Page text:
Here to clear the air

Toyota Prius Pricing

Ginny Says

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6/10

“Say what you like, but the Prius has been a quiet game changer for green vehicles. I first drove it in Los Angeles, when it turned more heads than an 'A' list celeb and I can see why Hollywood fell for it. Sadly like so many Hollywood stars it hasn't aged well, but I still have a soft spot for it.”

Tom Says

7/10

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“Say what you like about clichés, but they exist for a reason. And the reason Uber and private hire drivers absolutely adore Priuses is because they are frugal, reliable and spacious. There are also more than you think, from bigger Prius+ to plug-in versions. A legend in its own lunchtime.”

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It might cost a chunk more than a comparable petrol car, but the Prius has been designed to cost a minimal amount to run.

  • Price:£24,245 - £34,095 (on the road)
  • PHEV Full charge cost (approx. – based on home charging):£1.44
  • Company car tax:Hybrid – 22% PHEV - 12% (2020-2021)
  • Insurance group:22E
  • Warranty:5 years, 100,000 miles

Pricing

The starting price of a Prius might come as a shock if you are comparing it to a conventional petrol hatchback, as the price will tip over £25,000 once you’ve added some pretty paint. But bear in mind that the Toyota is a pretty well-equipped car even in the cheapest form, and it has an automatic gearbox as standard too. The Prius+ looks a relative bargain at around £28,000 but there are better and more economical seven-seaters on the market.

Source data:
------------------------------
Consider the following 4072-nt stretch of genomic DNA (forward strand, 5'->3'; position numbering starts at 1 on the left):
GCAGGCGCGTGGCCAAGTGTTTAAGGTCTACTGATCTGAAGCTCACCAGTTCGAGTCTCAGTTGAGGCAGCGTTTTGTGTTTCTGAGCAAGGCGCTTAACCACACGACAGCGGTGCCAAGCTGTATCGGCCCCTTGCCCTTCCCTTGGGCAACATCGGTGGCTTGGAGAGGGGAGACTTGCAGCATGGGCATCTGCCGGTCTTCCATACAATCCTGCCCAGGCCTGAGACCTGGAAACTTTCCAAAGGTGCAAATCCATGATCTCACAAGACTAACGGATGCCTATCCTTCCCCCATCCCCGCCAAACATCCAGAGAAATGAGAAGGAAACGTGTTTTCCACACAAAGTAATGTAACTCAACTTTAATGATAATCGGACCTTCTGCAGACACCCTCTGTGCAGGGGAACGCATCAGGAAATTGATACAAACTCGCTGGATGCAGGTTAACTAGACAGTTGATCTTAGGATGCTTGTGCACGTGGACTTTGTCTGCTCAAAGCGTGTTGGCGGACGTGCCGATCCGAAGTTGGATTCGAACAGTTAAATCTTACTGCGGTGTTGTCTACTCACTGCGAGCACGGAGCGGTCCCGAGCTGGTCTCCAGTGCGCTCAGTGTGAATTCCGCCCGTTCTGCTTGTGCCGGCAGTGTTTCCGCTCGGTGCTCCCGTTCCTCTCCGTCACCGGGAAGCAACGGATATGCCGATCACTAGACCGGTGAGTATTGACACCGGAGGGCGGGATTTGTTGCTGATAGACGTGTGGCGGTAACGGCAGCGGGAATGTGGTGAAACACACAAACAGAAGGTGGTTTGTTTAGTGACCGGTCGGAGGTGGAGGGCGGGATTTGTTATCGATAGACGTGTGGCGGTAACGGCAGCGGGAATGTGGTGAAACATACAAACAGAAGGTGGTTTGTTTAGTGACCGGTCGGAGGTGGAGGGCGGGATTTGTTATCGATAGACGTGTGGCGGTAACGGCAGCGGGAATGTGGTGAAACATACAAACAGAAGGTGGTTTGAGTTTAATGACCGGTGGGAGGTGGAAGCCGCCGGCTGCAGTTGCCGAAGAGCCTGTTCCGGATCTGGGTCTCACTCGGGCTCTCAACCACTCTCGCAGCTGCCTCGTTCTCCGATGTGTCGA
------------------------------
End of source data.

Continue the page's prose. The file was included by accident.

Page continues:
The plug-in Prius is more expensive still, starting at more than £32,000. That’s about the same as a decent selection of pure electric cars including the Nissan Leaf and Kia Soul EV and is a little pricier than the Hyundai Ioniq PHEV. 

Most Priuses will be bought by businesses though and the lease and contract hire deals are pretty competitive, helped by good used prices for the car which mean the depreciation you’ll need to fund. Not all taxi drivers can afford to buy new so the demand is strong!

Running costs

Everything about the Prius has been honed to make it as cheap to run as possible, which is why they make such good taxis. But don’t assume that it will automatically be the cheapest car for you without doing some sums first. For example, if you do a lot of miles mainly on the motorway, then the Toyota’s petrol hybrid system might not be as economical as a diesel. If you are purely travelling in towns, then a 100% electric car might well be cheaper. 

Where the Prius makes most sense is for drivers who need to do a combination of town and open road driving, where it can be expected to do a consistent 50-60mpg. The plug-in hybrid will easily better this, if you remember to charge it. 

If you are running a Prius as a company car then you’ll also need to do some more sums. Any Prius will be cheaper than a diesel of the same size and cost, but the new benefit in kind rules for taxation mean that choosing the PHEV will mean a sizeable amount goes into your pay packet rather than to the taxman. For example, if you’re a 40% taxpayer, taking the plug-in over the normal hybrid will save you just over £1,000 a year. 

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